Canadian doctors urge delaying Pfizer vaccine's second dose as first highly effective

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By Reuters Staff

(Reuters) - The second dose of Pfizer Inc's COVID-19 vaccine could be delayed in order to cover all priority groups as the first shot is highly protective, two Canada-based public health physicians said in a letter published in The New England Journal of Medicine.

The vaccine had an efficacy of 92.6% two weeks after the first dose, Dr. Danuta Skowronski and Dr. Gaston De Serres said, based on an analysis of the documents submitted by the drugmaker to the U.S. Food and Drug Administration (FDA).

These findings were similar to the first-dose efficacy of 92.1% reported for Moderna Inc's mRNA-1273 vaccine, according to the letter published on Wednesday.

In response, authors of the Pfizer vaccine clinical trial report published in December write, "we would like to emphasize that alternative dosing regimens of BNT162b2 have not been evaluated. The decision to implement alternative dosing regimens resides with health authorities; however, we at Pfizer believe that it is critical for health authorities to conduct surveillance on implemented alternative dosing schedules to ensure that vaccines provide the maximum possible protection."

Some countries, grappling with low supplies, are looking at dosing patterns or volumes that differ from how the vaccines were tested in clinical trials.

There are differences over the merits of such strategies, with some arguing the urgency of the pandemic requires flexibility, while others oppose abandoning data-driven approaches for the sake of expediency.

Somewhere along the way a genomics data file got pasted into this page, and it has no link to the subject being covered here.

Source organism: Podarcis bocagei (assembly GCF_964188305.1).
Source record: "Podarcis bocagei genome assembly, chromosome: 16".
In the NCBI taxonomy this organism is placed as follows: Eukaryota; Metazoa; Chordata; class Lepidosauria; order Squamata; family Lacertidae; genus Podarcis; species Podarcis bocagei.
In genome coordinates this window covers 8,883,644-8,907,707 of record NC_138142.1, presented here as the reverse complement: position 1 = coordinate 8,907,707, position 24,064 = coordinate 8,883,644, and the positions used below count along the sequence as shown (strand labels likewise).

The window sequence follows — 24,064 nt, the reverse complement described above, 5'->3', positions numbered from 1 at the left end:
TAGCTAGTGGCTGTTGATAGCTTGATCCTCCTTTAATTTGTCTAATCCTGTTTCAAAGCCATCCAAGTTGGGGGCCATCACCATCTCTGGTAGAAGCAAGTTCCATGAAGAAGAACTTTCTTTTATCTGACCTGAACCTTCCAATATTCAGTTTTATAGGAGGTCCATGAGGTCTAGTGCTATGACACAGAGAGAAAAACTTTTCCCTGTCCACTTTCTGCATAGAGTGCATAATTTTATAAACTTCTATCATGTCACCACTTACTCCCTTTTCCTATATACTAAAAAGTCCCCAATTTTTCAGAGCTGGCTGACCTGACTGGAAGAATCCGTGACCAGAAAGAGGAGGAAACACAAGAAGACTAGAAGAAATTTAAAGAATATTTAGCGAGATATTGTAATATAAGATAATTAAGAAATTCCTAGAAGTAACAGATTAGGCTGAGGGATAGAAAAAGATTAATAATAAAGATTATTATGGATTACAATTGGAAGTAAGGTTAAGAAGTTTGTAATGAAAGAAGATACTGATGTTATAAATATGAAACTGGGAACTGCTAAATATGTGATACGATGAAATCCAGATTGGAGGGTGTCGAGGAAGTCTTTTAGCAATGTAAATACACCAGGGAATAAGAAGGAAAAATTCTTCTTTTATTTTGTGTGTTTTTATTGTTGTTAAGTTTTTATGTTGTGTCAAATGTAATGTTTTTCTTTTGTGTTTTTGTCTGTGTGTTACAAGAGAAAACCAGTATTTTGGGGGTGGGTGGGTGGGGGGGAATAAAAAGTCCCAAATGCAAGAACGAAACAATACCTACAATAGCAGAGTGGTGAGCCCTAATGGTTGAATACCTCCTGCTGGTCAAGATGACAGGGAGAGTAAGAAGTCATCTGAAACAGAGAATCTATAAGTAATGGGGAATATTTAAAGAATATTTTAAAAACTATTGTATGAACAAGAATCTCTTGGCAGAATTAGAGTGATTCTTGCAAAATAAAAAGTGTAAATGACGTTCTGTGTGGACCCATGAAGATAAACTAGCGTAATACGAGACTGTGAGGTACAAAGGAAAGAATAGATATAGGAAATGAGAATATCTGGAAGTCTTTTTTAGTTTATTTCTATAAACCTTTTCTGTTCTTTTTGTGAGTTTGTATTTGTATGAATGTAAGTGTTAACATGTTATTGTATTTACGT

Skowronski and De Serres cautioned that there may be uncertainty about the duration of protection with a single dose, but said the administration of the second dose a month after the first provided "little added benefit in the short term".

Dr. Skowronski is epidemiology lead for influenza and emerging respiratory pathogens at the British Columbia Centre for Disease Control, while Dr. De Serres is a medical epidemiologist with the Institut National de Santé Publique du Québec.

In Britain, authorities have said that data supported its decision to move to a 12-week dosing schedule for Pfizer's COVID vaccine. Both Pfizer and partner BioNTech have warned that they had no evidence to prove it.

Pfizer's vaccine is authorized to be taken with shots 21 days apart.

The U.S. FDA and the European Medicines agency have stuck by the interval tested in the trials.

SOURCE: https://bit.ly/3qxoAt3 New England Journal of Medicine, online February 17, 2021.

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